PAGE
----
The UK government says it is committed to ensuring emissions generated by the UK re offset by removing the same amount of carbon from the atmosphere.

There are two main ways this can be achieved – by planting more trees and by installing ‘carbon capture’ technology at the source of the pollution.

Source: Carbon Trust 

The new Market Drayton branch, dubbed its ‘greenest yet’, is on a patch of land between the A53 and Shrewsbury Road, close to business units owned by dairy product manufacturer Müller. 

Construction started at in June, the Shropshire Star reported, after Shropshire Council cleared proposals in early 2020. 

It will be stocked with McDonald’s first plant-based burger, called McPlant, which was released in the UK in September. 

The Californian fast food company – which opened its first UK branch in Woolwich, south London, in October 1974 – also recently announced it will ramp up the amount of recycled or plant-based plastics in its Happy Meal toys.

‘Our Market Drayton restaurant is an exciting testing ground to put into practice what a net zero building, both in build and in use, looks like,’ said Gareth Hudson, construction director at McDonald’s.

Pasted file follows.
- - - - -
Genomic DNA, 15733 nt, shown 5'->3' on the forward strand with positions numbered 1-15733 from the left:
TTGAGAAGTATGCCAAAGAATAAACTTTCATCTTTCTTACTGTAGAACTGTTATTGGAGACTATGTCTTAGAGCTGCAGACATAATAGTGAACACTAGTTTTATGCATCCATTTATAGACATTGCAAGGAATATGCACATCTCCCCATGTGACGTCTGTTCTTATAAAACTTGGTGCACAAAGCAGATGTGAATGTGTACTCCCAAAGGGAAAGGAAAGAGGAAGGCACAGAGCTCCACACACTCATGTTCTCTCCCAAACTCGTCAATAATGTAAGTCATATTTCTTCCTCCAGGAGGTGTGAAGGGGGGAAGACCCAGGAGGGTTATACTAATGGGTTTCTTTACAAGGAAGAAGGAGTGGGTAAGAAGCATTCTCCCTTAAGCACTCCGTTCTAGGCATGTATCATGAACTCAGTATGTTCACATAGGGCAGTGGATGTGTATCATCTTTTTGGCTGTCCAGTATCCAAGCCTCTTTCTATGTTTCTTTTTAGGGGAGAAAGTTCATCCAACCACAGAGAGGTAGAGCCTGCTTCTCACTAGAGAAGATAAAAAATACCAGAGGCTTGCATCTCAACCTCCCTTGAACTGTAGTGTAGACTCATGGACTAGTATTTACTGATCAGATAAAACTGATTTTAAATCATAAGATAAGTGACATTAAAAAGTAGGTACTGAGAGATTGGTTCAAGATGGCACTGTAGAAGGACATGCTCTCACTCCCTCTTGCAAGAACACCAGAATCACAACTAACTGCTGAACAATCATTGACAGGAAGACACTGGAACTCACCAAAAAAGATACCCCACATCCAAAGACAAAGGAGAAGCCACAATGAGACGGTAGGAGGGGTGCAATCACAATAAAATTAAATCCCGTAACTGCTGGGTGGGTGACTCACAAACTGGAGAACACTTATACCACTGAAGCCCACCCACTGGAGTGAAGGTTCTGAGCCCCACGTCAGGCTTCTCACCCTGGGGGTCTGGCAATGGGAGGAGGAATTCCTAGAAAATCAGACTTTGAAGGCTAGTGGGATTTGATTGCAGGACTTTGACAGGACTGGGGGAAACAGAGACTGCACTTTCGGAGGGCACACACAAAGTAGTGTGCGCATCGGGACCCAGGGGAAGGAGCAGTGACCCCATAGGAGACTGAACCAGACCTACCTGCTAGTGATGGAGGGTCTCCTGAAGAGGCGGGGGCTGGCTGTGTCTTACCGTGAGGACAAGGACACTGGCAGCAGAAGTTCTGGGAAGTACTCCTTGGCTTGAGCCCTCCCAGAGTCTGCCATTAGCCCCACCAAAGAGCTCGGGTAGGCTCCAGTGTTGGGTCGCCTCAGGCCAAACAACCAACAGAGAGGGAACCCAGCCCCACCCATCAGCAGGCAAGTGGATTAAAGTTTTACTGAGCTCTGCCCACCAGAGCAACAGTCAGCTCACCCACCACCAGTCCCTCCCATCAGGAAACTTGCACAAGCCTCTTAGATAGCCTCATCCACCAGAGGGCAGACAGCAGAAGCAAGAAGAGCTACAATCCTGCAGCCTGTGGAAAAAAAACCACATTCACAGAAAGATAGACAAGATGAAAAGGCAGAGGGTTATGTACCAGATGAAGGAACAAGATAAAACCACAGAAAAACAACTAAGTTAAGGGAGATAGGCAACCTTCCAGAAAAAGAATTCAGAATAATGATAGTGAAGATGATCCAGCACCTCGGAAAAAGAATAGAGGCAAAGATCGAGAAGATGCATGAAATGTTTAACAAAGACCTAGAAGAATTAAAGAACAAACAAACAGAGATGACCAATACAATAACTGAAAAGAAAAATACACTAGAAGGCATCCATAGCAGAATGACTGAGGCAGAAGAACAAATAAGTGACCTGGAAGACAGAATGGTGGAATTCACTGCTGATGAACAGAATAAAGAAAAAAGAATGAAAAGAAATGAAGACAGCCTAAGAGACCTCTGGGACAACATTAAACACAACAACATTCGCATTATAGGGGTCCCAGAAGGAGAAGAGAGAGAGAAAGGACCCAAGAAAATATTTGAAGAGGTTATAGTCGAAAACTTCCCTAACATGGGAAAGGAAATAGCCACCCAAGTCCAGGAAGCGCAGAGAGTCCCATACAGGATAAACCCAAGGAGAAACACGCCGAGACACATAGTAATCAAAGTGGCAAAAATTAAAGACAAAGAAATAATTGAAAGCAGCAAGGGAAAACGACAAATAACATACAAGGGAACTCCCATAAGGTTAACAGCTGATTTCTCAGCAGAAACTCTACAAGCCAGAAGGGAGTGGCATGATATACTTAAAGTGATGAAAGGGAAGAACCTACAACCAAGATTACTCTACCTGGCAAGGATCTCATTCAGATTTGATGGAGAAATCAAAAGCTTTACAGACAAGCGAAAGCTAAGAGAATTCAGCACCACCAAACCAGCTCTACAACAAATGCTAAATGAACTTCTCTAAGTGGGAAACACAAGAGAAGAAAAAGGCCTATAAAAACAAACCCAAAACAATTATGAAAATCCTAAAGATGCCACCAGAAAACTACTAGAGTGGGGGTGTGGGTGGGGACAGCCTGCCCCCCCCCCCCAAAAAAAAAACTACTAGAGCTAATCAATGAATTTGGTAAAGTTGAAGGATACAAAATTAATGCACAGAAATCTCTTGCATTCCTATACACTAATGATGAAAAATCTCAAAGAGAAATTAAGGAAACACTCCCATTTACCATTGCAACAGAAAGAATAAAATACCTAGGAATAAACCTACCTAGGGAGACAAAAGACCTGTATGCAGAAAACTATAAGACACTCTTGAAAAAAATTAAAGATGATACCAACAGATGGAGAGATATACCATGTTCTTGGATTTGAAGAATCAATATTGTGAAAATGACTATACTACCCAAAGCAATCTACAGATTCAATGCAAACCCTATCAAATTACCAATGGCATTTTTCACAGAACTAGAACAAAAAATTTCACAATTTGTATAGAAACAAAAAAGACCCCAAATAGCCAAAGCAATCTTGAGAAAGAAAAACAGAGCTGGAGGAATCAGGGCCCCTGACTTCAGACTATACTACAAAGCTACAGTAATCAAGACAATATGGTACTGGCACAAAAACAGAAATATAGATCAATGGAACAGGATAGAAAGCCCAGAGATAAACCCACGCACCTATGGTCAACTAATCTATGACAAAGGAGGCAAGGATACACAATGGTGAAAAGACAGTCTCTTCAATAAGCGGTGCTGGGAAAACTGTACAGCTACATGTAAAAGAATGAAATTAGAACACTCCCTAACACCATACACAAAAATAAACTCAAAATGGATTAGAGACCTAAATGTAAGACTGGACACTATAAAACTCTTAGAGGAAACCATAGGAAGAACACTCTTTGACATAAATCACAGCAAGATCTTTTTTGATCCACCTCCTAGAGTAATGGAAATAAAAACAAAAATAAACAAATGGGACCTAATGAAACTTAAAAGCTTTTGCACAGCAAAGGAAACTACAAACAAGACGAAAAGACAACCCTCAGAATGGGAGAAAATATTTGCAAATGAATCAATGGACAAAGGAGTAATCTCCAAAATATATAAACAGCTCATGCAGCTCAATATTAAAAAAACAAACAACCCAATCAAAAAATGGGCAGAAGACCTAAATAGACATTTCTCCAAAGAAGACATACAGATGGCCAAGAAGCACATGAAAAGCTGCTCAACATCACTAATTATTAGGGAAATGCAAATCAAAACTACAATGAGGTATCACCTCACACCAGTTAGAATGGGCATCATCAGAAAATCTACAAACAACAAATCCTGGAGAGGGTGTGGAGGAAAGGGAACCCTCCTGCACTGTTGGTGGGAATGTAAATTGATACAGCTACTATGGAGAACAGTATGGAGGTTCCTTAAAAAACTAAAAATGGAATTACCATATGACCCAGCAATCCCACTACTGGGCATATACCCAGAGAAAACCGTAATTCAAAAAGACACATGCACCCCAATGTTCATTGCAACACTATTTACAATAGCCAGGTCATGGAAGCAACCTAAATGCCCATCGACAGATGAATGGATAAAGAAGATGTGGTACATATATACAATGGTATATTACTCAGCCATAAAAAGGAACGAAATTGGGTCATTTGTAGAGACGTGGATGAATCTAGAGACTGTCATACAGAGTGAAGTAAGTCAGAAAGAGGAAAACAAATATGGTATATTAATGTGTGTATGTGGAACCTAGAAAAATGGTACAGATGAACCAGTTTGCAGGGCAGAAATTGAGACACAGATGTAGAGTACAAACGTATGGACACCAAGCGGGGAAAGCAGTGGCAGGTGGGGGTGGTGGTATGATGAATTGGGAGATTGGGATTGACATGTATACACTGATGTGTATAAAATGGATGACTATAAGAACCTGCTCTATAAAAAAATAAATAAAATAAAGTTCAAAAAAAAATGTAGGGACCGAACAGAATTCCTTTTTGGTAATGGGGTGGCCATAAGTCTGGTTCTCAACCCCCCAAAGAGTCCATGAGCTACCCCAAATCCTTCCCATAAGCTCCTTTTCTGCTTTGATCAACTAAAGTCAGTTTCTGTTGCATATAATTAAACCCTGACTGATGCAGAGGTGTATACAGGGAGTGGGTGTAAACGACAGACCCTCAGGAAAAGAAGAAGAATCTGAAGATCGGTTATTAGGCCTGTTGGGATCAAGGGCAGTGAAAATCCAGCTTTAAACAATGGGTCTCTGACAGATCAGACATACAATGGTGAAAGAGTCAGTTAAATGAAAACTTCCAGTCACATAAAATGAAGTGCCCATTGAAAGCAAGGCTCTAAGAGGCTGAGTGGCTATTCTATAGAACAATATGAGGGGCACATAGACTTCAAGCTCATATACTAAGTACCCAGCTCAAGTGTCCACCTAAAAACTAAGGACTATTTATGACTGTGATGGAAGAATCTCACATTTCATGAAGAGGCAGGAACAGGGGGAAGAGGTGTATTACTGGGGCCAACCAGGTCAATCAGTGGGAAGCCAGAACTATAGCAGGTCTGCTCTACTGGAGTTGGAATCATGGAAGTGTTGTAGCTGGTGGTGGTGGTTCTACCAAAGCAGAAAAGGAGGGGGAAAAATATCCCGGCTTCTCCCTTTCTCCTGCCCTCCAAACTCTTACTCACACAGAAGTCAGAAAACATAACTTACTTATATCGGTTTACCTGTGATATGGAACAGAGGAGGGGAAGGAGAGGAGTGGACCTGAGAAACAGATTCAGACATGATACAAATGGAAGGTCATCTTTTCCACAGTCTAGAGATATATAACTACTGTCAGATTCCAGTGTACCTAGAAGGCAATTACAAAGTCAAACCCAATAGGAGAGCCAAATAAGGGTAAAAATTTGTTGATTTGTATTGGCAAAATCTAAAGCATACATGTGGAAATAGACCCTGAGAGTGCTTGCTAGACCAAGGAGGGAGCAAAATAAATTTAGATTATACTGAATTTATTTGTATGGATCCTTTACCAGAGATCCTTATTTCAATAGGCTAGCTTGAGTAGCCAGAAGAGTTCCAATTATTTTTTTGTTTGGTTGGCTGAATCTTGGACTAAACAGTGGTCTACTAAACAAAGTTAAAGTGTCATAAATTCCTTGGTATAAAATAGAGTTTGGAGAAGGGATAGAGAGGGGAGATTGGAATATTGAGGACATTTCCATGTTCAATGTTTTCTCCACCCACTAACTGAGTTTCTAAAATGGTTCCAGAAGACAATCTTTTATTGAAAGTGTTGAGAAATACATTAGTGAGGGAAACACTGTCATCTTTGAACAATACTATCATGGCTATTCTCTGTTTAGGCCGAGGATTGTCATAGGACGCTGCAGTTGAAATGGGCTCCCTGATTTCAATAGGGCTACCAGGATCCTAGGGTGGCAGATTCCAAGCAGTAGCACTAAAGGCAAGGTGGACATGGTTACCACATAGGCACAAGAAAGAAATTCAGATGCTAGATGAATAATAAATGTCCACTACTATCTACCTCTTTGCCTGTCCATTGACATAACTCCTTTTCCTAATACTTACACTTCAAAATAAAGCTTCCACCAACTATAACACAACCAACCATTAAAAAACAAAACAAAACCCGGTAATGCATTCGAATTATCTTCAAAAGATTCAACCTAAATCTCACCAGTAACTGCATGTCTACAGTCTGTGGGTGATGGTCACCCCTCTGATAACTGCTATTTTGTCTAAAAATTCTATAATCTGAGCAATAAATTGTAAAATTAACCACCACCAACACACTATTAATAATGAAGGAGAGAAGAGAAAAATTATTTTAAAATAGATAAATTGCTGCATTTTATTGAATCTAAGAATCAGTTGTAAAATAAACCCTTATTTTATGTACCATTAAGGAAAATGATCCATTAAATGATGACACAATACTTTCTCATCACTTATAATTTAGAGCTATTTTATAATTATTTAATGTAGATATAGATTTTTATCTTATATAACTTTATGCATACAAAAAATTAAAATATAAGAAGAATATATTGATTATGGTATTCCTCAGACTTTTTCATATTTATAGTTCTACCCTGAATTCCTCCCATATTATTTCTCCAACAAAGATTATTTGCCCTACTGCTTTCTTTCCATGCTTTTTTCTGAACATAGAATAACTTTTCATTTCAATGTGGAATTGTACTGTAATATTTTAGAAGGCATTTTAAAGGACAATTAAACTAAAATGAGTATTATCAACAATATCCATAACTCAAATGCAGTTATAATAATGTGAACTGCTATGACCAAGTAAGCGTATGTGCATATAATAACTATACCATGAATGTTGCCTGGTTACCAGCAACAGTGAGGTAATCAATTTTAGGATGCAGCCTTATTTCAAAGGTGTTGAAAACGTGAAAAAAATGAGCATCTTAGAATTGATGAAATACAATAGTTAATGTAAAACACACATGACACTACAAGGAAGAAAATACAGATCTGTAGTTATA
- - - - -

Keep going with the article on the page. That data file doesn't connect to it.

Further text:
‘From the materials used throughout the build process to how it’s powered, along with creating new areas of natural habitat to enhance the biodiversity of the site and local area, we’re bringing together skills and expertise from across McDonald’s and the partners we work with.’ 

McDonald’s wouldn’t reveal much about the specifics of the upcoming Market Drayton branch to MailOnline, including how exactly it will be different compared to a standard McDonald’s restaurant. 

It did say that it will be serving both meat and plant-based food options, like all McDonald’s restaurants.   

Digital rendering of how the eco-friendly McDonald’s in Market Drayton will look when completed 


Eating meat, eggs and dairy products hurts the environment in a number of different ways.

Cows, pigs and other farm animals release huge amounts of methane into the atmosphere. While there is less methane in the atmosphere than other greenhouse gases, it is around 25 times more effective than carbon dioxide at trapping heat.

Raising livestock also means converting forests into agricultural land, meaning CO2-absorbing trees are being cut down, further adding to climate change. More trees are cut down to convert land for crop growing, as around a third of all grain produced in the world is used to feed animals raised for human consumption.